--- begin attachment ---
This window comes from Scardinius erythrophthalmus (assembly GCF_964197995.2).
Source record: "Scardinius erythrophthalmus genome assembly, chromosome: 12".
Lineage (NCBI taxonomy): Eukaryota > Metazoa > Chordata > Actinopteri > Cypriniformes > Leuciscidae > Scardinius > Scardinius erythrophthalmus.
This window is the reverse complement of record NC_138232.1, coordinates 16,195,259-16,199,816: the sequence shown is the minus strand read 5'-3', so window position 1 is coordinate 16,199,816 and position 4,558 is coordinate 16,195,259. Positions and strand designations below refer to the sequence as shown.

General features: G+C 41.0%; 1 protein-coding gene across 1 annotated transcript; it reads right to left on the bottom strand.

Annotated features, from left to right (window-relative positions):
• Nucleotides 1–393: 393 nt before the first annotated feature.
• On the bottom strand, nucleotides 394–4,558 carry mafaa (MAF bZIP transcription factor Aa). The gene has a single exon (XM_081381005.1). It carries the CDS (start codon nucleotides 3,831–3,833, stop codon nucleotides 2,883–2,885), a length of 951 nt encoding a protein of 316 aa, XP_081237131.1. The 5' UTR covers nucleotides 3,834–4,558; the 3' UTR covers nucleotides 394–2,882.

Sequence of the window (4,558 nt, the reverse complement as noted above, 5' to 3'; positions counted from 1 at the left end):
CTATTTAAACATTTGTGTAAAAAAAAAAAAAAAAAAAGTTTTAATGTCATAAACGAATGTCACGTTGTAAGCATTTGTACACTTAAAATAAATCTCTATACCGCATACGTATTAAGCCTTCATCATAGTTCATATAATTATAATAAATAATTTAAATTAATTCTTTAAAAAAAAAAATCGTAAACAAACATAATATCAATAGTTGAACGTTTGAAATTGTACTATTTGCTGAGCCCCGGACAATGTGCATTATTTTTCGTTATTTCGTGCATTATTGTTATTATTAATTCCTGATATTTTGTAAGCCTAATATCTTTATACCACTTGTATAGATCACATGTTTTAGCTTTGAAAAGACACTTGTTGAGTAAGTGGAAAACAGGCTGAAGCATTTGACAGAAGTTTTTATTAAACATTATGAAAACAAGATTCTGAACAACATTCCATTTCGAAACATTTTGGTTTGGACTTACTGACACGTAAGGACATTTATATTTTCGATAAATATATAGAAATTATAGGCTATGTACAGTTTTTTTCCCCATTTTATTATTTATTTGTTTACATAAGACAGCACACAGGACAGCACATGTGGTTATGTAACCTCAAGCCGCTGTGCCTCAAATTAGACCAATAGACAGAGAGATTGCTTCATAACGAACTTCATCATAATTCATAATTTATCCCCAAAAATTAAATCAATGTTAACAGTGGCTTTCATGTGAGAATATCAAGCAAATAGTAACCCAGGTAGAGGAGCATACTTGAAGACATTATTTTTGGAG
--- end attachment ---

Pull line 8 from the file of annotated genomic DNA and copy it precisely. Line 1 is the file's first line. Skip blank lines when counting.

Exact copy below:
• On the bottom strand, nucleotides 394–4,558 carry mafaa (MAF bZIP transcription factor Aa). The gene has a single exon (XM_081381005.1). It carries the CDS (start codon nucleotides 3,831–3,833, stop codon nucleotides 2,883–2,885), a length of 951 nt encoding a protein of 316 aa, XP_081237131.1. The 5' UTR covers nucleotides 3,834–4,558; the 3' UTR covers nucleotides 394–2,882.